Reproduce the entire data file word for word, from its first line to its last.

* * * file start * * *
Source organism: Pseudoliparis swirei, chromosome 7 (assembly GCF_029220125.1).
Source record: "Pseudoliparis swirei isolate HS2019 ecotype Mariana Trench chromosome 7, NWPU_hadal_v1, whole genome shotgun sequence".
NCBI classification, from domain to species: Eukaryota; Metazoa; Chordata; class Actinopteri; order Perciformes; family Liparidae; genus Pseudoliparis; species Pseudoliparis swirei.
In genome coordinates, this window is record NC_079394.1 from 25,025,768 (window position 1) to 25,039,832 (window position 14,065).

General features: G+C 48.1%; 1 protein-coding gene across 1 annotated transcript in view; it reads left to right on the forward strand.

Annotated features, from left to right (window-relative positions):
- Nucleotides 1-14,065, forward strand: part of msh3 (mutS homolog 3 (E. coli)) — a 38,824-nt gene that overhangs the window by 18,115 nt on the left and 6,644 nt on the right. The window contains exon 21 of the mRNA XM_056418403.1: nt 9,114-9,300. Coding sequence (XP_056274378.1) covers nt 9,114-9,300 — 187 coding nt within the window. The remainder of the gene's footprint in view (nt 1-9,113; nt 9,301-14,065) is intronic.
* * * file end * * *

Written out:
Source organism: Pseudoliparis swirei, chromosome 7 (assembly GCF_029220125.1).
Source record: "Pseudoliparis swirei isolate HS2019 ecotype Mariana Trench chromosome 7, NWPU_hadal_v1, whole genome shotgun sequence".
NCBI classification, from domain to species: Eukaryota; Metazoa; Chordata; class Actinopteri; order Perciformes; family Liparidae; genus Pseudoliparis; species Pseudoliparis swirei.
In genome coordinates, this window is record NC_079394.1 from 25,025,768 (window position 1) to 25,039,832 (window position 14,065).

General features: G+C 48.1%; 1 protein-coding gene across 1 annotated transcript in view; it reads left to right on the forward strand.

Annotated features, from left to right (window-relative positions):
- Nucleotides 1-14,065, forward strand: part of msh3 (mutS homolog 3 (E. coli)) — a 38,824-nt gene that overhangs the window by 18,115 nt on the left and 6,644 nt on the right. The window contains exon 21 of the mRNA XM_056418403.1: nt 9,114-9,300. Coding sequence (XP_056274378.1) covers nt 9,114-9,300 — 187 coding nt within the window. The remainder of the gene's footprint in view (nt 1-9,113; nt 9,301-14,065) is intronic.